“Let the process go on,” says Hydro-Quebec in response to the latest Cree criticism of the utility’s Great Whale impact study.

Six months of public hearings are underway to determine whether the 5,000-page study conforms to the environmental-impact guidelines set by five environmental review committees looking into the Great Whale River Project. The hearings end in August.

This did not stop Matthew Coon Come from condemning both the review process and the document itself in a press conference on June 16 in Quebec City.

Matthew said Hydro-Quebec undertook the feasibility study without prior consultations with the Crees and without understanding the environment which they are a part of. Government funding will be cut to a joint Support Office and Technical Expertise by 30 per cent or more. The governments have also refused to continue funding for intervenors such as the Crees, Inuit and third parties. Also, there are no aboriginal members on the Environmental Assessment Review Panel; this may be a breach of the laws governing this process, since the law requires the panel to have knowledge and experience of the social and bio-physical environment.

These are just some of the Grand Chief’s complaints about the review process. “Isolated examples of non-conformity would be understandable in a project of this magnitude and a document this size—5,000 pages—but the violations are so frequent and extensive that the proponent’s feasibility study is invalid as a tool for an independent review of the project,” said Coon Come, explaining why he believes Hydro-Quebec should scrap the g study and do it again.

“It can no longer be the minimal environmental review process “ that we’ve seen in the past. The Great Whale review process is supposed to be both innovative and creative. When you look at what Hydro-Quebec has done in what they call an intensive 11-year study, you start to realize that they are attempting business-as-usual,” said Coon Come in an interview with The Nation.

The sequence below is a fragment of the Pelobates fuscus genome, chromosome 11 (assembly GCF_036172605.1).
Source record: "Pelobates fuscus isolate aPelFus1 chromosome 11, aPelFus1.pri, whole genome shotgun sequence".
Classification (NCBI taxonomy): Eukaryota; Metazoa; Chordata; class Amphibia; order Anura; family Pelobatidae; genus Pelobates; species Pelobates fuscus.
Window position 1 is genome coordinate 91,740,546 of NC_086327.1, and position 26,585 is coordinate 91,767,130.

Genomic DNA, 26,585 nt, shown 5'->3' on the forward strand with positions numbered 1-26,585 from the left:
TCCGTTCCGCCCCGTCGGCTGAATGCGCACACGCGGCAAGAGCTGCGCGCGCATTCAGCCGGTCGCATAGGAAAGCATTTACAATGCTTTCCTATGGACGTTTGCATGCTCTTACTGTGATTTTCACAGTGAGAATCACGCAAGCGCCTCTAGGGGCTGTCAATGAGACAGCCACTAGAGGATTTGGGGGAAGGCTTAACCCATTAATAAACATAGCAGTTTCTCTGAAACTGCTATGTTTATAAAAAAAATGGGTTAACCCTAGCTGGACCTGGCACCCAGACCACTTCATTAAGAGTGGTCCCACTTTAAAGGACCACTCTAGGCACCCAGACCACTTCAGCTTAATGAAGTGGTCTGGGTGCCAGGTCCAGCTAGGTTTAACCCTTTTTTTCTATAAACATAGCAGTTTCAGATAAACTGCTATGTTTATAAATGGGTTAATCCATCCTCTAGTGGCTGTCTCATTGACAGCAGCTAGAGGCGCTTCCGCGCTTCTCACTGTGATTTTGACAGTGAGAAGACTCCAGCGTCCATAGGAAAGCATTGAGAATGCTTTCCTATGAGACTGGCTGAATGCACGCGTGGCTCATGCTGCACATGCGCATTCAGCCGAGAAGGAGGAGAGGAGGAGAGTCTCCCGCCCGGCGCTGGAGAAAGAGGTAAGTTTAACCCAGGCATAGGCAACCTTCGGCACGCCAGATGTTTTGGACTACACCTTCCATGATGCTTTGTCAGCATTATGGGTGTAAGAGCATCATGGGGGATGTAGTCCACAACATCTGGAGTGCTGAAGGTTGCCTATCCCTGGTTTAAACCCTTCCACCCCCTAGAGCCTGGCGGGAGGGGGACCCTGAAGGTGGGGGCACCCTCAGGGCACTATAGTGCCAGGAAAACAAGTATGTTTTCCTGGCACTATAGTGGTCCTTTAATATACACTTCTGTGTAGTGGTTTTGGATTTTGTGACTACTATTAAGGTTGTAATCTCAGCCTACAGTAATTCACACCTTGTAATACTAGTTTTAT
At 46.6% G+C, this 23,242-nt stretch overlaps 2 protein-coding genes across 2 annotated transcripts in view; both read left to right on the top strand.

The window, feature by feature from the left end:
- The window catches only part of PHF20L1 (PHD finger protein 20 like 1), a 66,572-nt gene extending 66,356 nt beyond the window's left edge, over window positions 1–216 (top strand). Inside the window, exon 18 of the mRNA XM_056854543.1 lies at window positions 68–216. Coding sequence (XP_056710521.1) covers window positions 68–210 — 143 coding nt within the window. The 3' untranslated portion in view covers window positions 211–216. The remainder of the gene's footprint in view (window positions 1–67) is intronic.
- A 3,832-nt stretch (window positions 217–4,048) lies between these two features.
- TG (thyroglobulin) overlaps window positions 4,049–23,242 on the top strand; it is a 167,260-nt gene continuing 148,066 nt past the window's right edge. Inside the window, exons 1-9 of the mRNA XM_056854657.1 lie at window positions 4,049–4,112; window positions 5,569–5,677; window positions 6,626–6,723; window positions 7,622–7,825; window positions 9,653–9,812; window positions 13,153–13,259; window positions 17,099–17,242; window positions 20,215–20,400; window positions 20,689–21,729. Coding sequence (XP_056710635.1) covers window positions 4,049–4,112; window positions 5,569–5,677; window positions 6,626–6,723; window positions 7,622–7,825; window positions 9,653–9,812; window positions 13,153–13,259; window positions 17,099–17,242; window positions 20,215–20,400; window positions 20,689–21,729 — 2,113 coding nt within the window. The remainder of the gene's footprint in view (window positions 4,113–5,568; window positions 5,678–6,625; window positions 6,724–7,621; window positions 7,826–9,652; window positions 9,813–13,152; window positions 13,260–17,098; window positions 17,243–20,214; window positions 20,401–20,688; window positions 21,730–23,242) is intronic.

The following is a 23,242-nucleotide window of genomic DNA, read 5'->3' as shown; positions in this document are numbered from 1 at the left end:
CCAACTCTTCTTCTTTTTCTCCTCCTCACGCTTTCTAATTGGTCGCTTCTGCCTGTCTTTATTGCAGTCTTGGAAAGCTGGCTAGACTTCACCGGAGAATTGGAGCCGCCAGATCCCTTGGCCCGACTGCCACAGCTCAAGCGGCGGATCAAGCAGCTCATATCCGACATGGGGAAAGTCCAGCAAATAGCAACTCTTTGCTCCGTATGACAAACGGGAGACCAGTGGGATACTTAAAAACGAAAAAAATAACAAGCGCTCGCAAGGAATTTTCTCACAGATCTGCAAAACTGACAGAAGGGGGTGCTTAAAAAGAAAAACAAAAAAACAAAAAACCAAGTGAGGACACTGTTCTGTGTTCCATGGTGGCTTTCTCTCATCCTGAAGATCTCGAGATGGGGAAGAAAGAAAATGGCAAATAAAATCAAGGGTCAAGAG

Hydro-Quebec did much of the impact study in the 1980s, long before the guidelines were even set. Coon Come said this is contrary to the intent of the review process. “That is why we are asking the committees to reject the study and make Hydro-Quebec submit one that is within the guidelines.”

Coon Come also said the review process has been “undermined” by a compensation agreement signed with the Inuit, in which they signed away their right to oppose the Great Whale project.

“It is a direct conflict-of-interest since the only way the Inuit get any money is if the dam project is approved, and they have already signed away their right to oppose it! Futhermore, because of that agreement, the design of the project has changed. For example, they added a road. This isn’t the design presented originally to the Crees and other interested parties. They changed the design during the process without consultation with all parties concerned. Surely they cannot expect this to be within the guidelines of the public process.”

A Hydro-Quebec spokeswoman said the utility has created a “state of the art” study that conforms to the guidelines of the process.

Anything that Matthew Coon Come says only reflects the opinion of the Crees and the final judges are the five review committees, she said.